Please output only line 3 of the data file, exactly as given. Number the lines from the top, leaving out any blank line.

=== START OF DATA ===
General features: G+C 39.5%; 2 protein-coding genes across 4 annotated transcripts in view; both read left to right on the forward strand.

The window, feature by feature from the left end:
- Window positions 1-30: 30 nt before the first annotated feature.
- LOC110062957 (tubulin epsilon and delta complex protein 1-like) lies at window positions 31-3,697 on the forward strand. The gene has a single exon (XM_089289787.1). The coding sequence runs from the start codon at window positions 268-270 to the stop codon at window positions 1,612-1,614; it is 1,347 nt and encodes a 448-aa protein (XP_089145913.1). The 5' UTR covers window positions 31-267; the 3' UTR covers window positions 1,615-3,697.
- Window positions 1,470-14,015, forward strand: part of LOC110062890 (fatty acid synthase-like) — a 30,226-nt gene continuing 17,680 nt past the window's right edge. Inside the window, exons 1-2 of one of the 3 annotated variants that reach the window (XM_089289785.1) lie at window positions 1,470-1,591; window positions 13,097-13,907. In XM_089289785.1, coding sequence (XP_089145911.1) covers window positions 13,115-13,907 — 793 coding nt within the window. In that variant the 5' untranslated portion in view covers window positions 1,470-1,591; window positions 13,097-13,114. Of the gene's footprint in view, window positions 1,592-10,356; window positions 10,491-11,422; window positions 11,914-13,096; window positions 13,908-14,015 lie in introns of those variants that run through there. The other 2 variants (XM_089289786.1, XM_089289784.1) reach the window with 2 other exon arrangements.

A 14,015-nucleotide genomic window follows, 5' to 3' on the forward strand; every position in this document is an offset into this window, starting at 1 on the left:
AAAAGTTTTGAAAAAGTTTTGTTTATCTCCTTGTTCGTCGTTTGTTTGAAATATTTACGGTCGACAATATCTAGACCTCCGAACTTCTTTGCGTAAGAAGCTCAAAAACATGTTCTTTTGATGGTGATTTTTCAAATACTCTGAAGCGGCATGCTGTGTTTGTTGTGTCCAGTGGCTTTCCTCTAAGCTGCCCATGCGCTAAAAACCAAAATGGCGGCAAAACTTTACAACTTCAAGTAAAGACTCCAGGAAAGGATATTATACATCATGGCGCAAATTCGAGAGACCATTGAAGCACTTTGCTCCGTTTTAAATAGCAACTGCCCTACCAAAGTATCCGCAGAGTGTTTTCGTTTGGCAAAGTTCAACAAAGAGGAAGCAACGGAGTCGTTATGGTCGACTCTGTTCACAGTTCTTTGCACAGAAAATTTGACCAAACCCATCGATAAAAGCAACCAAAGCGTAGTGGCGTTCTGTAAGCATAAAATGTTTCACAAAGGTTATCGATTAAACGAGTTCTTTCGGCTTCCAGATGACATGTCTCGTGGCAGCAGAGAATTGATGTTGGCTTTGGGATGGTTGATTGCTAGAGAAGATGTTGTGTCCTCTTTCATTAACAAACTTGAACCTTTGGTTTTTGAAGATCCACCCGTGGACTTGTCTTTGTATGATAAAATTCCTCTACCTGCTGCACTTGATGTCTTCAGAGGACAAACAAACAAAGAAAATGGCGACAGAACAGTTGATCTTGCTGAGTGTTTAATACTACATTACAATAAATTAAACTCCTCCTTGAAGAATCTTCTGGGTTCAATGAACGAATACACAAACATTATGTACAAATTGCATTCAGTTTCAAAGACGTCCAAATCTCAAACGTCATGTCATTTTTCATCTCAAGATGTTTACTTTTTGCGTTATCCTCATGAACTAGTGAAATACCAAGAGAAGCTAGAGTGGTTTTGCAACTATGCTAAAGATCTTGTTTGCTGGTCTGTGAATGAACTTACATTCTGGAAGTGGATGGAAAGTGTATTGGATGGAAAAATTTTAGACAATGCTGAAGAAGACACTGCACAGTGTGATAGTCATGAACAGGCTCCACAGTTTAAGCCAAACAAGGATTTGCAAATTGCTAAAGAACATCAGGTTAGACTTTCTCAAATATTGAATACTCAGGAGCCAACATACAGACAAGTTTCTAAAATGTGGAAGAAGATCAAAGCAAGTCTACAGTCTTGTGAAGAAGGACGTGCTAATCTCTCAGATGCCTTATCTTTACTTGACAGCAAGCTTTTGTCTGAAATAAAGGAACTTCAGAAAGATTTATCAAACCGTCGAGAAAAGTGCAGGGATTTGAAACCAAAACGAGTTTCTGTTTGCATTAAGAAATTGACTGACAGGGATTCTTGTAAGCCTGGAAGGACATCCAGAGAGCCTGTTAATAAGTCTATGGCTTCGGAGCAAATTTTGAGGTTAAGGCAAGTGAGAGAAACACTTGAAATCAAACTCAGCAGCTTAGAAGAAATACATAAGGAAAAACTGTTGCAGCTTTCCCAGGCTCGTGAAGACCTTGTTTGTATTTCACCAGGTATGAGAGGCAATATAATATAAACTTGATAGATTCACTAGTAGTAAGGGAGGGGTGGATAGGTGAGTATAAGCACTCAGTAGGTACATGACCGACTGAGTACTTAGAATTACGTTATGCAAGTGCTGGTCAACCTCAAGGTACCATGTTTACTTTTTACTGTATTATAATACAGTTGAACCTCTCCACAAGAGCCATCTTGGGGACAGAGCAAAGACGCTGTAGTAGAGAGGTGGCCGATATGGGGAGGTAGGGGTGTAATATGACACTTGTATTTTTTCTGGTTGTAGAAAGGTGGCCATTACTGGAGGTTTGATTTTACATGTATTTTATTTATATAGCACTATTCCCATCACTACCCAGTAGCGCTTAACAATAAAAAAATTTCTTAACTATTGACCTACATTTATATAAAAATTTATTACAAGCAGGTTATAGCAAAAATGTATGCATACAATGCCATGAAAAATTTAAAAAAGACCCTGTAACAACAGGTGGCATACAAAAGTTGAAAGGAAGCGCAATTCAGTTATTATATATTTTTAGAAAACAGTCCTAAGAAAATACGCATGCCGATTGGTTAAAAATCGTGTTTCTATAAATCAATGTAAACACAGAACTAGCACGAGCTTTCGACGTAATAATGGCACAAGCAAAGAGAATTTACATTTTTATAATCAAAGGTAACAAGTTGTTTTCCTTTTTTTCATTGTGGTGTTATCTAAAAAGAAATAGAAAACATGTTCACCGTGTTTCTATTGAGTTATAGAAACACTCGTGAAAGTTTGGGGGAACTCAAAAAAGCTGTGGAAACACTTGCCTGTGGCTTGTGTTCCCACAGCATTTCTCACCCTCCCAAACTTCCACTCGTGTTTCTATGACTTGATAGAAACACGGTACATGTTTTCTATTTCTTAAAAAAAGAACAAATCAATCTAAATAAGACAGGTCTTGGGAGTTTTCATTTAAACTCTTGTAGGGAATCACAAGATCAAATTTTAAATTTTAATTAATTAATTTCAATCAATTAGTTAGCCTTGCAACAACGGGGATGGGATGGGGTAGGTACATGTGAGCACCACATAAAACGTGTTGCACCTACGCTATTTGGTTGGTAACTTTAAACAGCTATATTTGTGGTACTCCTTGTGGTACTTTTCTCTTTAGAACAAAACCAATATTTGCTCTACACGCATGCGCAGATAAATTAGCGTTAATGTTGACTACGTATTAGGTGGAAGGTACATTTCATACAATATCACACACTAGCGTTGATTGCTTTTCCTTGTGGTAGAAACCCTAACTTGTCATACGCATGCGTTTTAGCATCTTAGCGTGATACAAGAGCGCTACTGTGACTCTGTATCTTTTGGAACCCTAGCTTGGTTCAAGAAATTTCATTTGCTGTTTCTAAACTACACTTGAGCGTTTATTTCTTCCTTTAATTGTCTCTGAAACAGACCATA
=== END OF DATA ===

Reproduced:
- Window positions 1-30: 30 nt before the first annotated feature.